The tragicomic events of the past few months—the London Whale (what are we up to now, $6 billion), Barclays-Libor, HSBC laundering money have prompted renewed interest in better, stronger regulation of the financial sector. Not that it’s going to go anywhere: it’s an election year, the Republicans have a blocking majority in the House and a blocking minority in the Senate, and they are only going to gain Senate seats in November.
But we’ve been here before. Remember the financial crisis? The Obama administration’s response, codified in the Dodd-Frank Act, could be summed up as “better, stronger regulation”—instead of substantive changes to the industry itself. This misses the basic problem with our regulatory structure, as described by John Kay:
“Regulation that is at once extensive and intrusive, yet ineffective and largely captured by financial sector interests.
“Such capture is sometimes crudely corrupt, as in the US where politics is in thrall to Wall Street money. The European position is better described as intellectual capture. Regulators come to see the industry through the eyes of market participants rather than the end users they exist to serve, because market participants are the only source of the detailed information and expertise this type of regulation requires. This complexity has created a financial regulation industry – an army of compliance officers, regulators, consultants and advisers – with a vested interest in the regulation industry’s expansion.”
The only thing I would disagree with is the characterization of U.S. regulators as “crudely corrupt.” Yes, many Congressmen are “in thrall to Wall Street money,” but when it comes to the staff at the regulatory agencies I think the picture is more complex and closer to the “intellectual capture” that Kay describes in Europe. (This is something we discussed briefly in 13 Bankers and that I cover in more depth in my contribution to Preventing Capture.)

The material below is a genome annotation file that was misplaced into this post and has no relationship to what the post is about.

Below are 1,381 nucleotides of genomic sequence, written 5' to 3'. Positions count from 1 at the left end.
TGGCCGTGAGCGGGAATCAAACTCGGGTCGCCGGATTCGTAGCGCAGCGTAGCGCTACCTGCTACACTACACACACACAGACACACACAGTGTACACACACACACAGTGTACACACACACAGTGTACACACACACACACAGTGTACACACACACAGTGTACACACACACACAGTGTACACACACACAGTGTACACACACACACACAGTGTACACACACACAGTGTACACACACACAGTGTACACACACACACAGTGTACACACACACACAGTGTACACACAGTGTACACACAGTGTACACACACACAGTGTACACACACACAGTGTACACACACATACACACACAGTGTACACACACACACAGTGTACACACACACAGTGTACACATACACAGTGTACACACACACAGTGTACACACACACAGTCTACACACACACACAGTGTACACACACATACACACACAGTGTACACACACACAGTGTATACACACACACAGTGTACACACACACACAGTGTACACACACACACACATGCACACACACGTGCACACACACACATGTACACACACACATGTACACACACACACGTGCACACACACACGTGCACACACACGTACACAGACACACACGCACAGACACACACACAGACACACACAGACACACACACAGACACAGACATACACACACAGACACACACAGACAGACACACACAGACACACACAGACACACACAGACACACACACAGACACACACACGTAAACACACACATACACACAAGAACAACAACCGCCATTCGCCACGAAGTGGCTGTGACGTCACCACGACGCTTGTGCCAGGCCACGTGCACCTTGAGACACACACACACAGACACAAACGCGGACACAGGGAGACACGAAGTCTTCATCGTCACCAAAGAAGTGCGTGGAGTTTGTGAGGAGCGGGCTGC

Kay’s proposal is to replace today’s intricate rules, which only provide employment for loophole-seeking lawyers, with broad fiduciary duty standards. Then, for example, the ABACUS case wouldn’t have hinged on whether the fact that John Paulson was betting against the CDO was material and should have been disclosed, but on whether Goldman was acting in the best interests of its buy-side clients. In practice, the effect would be to make it easier for clients to sue their financial institutions—which might be a good thing, given how toothless the regulators have been over the past few decades.
Felix Salmon, however, builds on Kay to argue that what we really need is a financial services market where reputations matter and firms have an incentive to maintain them. That’s clearly not the world we live in today: Goldman gets a reputation for screwing its customers, but they don’t lose any business because those customers (a) figure it’s just a cost of doing business and (b) don’t have any meaningfully different choices. And to get there, Salmon continues, “we’re going to need to see today’s financial behemoths broken up into many small pieces.”
Better regulation would be great at the margin. So would more highly-paid, highly-motivated regulators. But as Salmon says, “the real problem here isn’t regulatory, and as a result there isn’t a regulatory solution.”